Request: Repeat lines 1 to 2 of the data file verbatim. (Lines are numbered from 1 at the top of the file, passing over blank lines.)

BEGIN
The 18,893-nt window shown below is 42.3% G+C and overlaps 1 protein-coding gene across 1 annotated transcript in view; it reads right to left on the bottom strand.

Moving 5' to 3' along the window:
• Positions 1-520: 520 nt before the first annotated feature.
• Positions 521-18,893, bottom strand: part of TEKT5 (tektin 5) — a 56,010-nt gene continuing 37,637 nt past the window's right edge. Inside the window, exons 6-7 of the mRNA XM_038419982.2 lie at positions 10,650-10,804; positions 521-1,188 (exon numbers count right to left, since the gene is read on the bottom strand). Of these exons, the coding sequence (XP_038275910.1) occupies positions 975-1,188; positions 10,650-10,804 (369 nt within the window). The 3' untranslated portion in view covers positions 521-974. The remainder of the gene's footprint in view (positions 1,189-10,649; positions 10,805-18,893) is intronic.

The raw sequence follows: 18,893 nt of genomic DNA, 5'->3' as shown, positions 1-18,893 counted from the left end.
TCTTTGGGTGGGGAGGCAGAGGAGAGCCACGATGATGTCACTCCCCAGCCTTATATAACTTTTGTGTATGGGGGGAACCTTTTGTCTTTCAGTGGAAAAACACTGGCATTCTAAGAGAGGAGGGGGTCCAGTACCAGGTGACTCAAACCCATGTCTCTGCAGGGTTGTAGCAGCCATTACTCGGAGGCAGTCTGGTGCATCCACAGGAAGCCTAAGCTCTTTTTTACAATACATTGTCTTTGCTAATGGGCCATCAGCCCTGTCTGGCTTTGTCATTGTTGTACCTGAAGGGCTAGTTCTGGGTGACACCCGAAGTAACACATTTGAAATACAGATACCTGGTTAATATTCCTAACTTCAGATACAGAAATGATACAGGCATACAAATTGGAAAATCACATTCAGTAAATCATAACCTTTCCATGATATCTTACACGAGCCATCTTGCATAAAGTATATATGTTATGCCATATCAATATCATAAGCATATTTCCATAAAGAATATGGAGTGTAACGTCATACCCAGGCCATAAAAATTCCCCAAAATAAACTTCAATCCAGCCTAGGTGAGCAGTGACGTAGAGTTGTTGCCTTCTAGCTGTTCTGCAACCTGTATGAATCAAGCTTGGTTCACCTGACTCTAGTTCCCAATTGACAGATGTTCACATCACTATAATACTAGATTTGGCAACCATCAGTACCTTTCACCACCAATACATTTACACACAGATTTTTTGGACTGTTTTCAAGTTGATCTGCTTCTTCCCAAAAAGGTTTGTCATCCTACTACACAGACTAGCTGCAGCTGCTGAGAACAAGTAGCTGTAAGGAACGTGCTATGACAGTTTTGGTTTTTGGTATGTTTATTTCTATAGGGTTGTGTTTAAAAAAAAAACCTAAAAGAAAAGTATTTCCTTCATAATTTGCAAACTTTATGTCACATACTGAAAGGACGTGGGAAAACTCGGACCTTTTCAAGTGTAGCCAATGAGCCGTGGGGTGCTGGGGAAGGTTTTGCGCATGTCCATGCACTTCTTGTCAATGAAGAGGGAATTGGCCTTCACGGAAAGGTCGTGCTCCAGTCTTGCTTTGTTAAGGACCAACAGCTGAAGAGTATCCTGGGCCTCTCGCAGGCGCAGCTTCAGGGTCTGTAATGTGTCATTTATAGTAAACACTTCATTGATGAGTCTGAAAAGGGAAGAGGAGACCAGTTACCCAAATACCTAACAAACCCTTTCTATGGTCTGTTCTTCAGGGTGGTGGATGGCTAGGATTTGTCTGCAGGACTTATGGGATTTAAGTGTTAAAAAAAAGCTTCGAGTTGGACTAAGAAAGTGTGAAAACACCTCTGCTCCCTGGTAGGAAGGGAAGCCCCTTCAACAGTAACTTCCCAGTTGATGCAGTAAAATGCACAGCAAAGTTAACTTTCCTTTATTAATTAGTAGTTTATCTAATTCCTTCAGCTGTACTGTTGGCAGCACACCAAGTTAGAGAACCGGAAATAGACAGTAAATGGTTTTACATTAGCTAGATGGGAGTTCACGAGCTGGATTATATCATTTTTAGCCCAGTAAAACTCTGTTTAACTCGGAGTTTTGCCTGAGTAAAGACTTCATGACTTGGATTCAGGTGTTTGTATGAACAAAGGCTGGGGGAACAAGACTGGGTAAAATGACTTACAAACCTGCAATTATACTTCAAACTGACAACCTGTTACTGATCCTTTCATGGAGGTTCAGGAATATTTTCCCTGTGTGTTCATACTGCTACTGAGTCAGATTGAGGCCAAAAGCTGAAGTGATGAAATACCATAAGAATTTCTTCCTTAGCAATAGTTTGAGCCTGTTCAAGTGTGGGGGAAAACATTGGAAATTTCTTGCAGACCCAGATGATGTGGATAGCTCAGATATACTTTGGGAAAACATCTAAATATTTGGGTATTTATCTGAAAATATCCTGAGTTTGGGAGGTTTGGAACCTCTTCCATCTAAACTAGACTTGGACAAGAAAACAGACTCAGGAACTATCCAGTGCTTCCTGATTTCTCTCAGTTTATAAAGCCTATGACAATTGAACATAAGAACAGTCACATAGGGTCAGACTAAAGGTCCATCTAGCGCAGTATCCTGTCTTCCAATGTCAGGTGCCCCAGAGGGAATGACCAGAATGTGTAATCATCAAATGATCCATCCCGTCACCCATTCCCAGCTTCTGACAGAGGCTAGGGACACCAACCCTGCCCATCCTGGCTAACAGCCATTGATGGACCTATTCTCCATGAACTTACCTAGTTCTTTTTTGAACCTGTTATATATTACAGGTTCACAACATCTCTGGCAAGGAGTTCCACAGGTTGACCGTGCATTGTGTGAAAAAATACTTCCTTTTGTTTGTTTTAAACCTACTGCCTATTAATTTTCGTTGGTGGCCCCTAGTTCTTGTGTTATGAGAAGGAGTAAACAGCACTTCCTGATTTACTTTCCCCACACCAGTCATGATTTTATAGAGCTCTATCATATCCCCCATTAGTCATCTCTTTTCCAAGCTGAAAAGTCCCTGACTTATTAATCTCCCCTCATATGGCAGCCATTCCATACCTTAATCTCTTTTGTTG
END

The 18,893-nt window shown below is 42.3% G+C and overlaps 1 protein-coding gene across 1 annotated transcript in view; it reads right to left on the bottom strand.

Moving 5' to 3' along the window: